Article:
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As Long as They Don't Bury Me Here

Social Relations of Poverty in a Namibian Shantytown

by Inge Tvedten

An increasing number of poor Southern Africans live in poverty-stricken urban slums or shantytowns. Focusing on four shantytowns in the northern Namibian town of Oshakati, this book analyses the coping strategies of the poorest sections of such populations. The study is based on fieldwork conducted intermittently during a period of ten years. It combines theories of political, economic and cultural structuration, and of the material and cultural basis for social relations of inclusion and exclusion as practise. The poorest shanty dwellers are marginalised or excluded from vital urban and rural relationships and forced into social relations of poverty amongst themselves. Having experienced long-term processes of impoverishment, the very poorest and most destitute in the shantytowns tend to give up improving their lives and act in ways that further undermine their position.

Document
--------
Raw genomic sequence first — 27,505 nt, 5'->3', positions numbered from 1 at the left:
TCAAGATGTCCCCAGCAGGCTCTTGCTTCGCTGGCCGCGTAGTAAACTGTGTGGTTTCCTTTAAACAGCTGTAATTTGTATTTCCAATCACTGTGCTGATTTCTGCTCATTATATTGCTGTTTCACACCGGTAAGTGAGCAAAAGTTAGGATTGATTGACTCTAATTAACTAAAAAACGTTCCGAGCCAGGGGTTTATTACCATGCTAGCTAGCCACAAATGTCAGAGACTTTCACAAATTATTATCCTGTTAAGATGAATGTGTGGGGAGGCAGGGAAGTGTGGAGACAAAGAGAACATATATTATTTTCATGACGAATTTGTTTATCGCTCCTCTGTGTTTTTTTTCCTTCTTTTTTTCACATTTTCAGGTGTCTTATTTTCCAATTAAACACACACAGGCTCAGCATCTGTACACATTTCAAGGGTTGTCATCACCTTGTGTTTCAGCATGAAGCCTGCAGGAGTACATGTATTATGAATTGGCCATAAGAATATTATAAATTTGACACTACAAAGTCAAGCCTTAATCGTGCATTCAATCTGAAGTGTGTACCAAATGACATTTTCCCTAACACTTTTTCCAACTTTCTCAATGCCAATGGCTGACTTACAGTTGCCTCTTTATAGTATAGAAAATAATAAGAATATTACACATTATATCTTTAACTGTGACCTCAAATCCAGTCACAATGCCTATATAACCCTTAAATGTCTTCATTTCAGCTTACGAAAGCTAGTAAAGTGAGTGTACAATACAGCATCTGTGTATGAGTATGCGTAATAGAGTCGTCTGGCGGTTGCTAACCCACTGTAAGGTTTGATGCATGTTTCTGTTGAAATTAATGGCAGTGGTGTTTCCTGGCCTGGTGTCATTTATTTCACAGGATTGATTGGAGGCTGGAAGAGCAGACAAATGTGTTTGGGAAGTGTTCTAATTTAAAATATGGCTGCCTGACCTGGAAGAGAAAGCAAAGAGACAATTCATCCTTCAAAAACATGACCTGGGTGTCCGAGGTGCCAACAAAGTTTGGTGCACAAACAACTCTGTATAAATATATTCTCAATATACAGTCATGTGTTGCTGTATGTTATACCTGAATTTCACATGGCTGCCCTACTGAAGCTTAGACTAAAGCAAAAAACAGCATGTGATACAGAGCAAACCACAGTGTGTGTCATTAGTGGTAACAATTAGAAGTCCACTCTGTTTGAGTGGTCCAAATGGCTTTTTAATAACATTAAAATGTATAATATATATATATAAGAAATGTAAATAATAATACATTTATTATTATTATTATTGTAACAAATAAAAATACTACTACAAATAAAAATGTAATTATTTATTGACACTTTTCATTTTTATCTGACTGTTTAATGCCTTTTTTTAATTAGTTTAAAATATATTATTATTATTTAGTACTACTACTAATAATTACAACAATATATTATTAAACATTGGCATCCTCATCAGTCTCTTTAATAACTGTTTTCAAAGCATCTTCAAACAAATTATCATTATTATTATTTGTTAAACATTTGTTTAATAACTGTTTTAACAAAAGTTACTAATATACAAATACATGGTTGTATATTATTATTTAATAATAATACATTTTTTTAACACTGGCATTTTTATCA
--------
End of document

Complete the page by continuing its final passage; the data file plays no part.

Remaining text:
ISBN 9783905758245 | 214 pages | 244 x 170 mm | B/W Illustrations | 2011 | Basler Afrika Bibliographien, Namibia | Paperback

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“This book not only offers a detailed and well-grounded account of the origins and contemporary faces of urban African poverty and marginality: it provides a theoretical and meaningful framework through which to view the actors, their fates, their ideas and their activities in great detail. As such, the book succeeds in restoring some of their dignity.”

Michael Bollig, University of Cologne

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